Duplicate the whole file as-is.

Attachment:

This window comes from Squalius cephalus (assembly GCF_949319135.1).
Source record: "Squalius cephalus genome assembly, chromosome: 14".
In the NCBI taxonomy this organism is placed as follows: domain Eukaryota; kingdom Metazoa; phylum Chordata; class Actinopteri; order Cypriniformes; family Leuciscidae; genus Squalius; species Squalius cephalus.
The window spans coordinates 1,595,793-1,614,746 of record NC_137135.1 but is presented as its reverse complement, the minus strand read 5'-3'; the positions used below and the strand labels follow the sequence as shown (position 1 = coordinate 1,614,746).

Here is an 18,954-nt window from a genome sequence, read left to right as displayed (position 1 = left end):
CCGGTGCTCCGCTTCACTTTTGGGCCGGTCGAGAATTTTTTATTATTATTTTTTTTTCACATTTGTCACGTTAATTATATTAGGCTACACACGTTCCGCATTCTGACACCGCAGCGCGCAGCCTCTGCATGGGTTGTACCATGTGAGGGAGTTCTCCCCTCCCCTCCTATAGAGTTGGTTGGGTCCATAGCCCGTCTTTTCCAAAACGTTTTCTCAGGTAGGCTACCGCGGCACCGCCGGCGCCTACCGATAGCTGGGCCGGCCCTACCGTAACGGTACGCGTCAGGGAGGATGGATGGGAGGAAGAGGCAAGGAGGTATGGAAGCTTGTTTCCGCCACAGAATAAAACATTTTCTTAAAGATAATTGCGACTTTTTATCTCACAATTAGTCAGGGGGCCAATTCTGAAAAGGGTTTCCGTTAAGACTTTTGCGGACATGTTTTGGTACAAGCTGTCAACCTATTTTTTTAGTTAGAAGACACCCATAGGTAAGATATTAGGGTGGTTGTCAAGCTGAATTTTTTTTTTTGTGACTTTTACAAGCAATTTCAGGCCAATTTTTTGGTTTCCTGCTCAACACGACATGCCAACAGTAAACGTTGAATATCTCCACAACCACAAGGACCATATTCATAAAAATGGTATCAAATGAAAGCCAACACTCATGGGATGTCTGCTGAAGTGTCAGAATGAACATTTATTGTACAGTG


This window comes from Squalius cephalus (assembly GCF_949319135.1).
Source record: "Squalius cephalus genome assembly, chromosome: 14".
In the NCBI taxonomy this organism is placed as follows: domain Eukaryota; kingdom Metazoa; phylum Chordata; class Actinopteri; order Cypriniformes; family Leuciscidae; genus Squalius; species Squalius cephalus.
The window spans coordinates 1,595,793-1,614,746 of record NC_137135.1 but is presented as its reverse complement, the minus strand read 5'-3'; the positions used below and the strand labels follow the sequence as shown (position 1 = coordinate 1,614,746).

Here is an 18,954-nt window from a genome sequence, read left to right as displayed (position 1 = left end):
CCGGTGCTCCGCTTCACTTTTGGGCCGGTCGAGAATTTTTTATTATTATTTTTTTTTCACATTTGTCACGTTAATTATATTAGGCTACACACGTTCCGCATTCTGACACCGCAGCGCGCAGCCTCTGCATGGGTTGTACCATGTGAGGGAGTTCTCCCCTCCCCTCCTATAGAGTTGGTTGGGTCCATAGCCCGTCTTTTCCAAAACGTTTTCTCAGGTAGGCTACCGCGGCACCGCCGGCGCCTACCGATAGCTGGGCCGGCCCTACCGTAACGGTACGCGTCAGGGAGGATGGATGGGAGGAAGAGGCAAGGAGGTATGGAAGCTTGTTTCCGCCACAGAATAAAACATTTTCTTAAAGATAATTGCGACTTTTTATCTCACAATTAGTCAGGGGGCCAATTCTGAAAAGGGTTTCCGTTAAGACTTTTGCGGACATGTTTTGGTACAAGCTGTCAACCTATTTTTTTAGTTAGAAGACACCCATAGGTAAGATATTAGGGTGGTTGTCAAGCTGAATTTTTTTTTTTGTGACTTTTACAAGCAATTTCAGGCCAATTTTTTGGTTTCCTGCTCAACACGACATGCCAACAGTAAACGTTGAATATCTCCACAACCACAAGGACCATATTCATAAAAATGGTATCAAATGAAAGCCAACACTCATGGGATGTCTGCTGAAGTGTCAGAATGAACATTTATTGTACAGTG